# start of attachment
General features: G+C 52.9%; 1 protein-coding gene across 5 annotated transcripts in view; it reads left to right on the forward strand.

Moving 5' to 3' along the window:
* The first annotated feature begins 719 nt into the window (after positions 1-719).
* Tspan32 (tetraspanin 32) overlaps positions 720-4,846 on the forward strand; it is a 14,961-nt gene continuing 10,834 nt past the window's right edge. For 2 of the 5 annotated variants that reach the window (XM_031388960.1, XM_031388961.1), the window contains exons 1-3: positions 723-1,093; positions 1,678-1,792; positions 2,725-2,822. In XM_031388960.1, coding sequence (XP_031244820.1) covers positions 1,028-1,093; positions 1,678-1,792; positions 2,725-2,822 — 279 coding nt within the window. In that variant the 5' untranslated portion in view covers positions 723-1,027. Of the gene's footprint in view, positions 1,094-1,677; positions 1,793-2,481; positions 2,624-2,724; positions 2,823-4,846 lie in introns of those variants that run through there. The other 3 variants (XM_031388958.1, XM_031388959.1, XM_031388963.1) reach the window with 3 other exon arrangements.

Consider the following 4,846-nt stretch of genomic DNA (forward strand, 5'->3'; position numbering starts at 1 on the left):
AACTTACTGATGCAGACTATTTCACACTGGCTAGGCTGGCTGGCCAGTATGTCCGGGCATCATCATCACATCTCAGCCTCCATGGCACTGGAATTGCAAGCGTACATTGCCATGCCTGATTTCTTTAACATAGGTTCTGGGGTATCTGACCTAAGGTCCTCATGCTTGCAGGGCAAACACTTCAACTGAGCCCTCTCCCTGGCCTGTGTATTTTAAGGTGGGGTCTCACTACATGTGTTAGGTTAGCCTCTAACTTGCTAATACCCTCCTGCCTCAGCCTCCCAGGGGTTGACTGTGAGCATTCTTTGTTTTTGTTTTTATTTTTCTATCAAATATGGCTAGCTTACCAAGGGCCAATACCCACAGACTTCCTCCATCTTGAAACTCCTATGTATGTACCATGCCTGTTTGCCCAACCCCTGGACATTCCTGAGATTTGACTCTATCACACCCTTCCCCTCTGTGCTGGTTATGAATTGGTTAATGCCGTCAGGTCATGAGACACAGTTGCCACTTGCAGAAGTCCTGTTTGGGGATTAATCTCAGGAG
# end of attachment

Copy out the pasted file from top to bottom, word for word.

General features: G+C 52.9%; 1 protein-coding gene across 5 annotated transcripts in view; it reads left to right on the forward strand.

Moving 5' to 3' along the window:
* The first annotated feature begins 719 nt into the window (after positions 1-719).
* Tspan32 (tetraspanin 32) overlaps positions 720-4,846 on the forward strand; it is a 14,961-nt gene continuing 10,834 nt past the window's right edge. For 2 of the 5 annotated variants that reach the window (XM_031388960.1, XM_031388961.1), the window contains exons 1-3: positions 723-1,093; positions 1,678-1,792; positions 2,725-2,822. In XM_031388960.1, coding sequence (XP_031244820.1) covers positions 1,028-1,093; positions 1,678-1,792; positions 2,725-2,822 — 279 coding nt within the window. In that variant the 5' untranslated portion in view covers positions 723-1,027. Of the gene's footprint in view, positions 1,094-1,677; positions 1,793-2,481; positions 2,624-2,724; positions 2,823-4,846 lie in introns of those variants that run through there. The other 3 variants (XM_031388958.1, XM_031388959.1, XM_031388963.1) reach the window with 3 other exon arrangements.

Consider the following 4,846-nt stretch of genomic DNA (forward strand, 5'->3'; position numbering starts at 1 on the left):
AACTTACTGATGCAGACTATTTCACACTGGCTAGGCTGGCTGGCCAGTATGTCCGGGCATCATCATCACATCTCAGCCTCCATGGCACTGGAATTGCAAGCGTACATTGCCATGCCTGATTTCTTTAACATAGGTTCTGGGGTATCTGACCTAAGGTCCTCATGCTTGCAGGGCAAACACTTCAACTGAGCCCTCTCCCTGGCCTGTGTATTTTAAGGTGGGGTCTCACTACATGTGTTAGGTTAGCCTCTAACTTGCTAATACCCTCCTGCCTCAGCCTCCCAGGGGTTGACTGTGAGCATTCTTTGTTTTTGTTTTTATTTTTCTATCAAATATGGCTAGCTTACCAAGGGCCAATACCCACAGACTTCCTCCATCTTGAAACTCCTATGTATGTACCATGCCTGTTTGCCCAACCCCTGGACATTCCTGAGATTTGACTCTATCACACCCTTCCCCTCTGTGCTGGTTATGAATTGGTTAATGCCGTCAGGTCATGAGACACAGTTGCCACTTGCAGAAGTCCTGTTTGGGGATTAATCTCAGGAG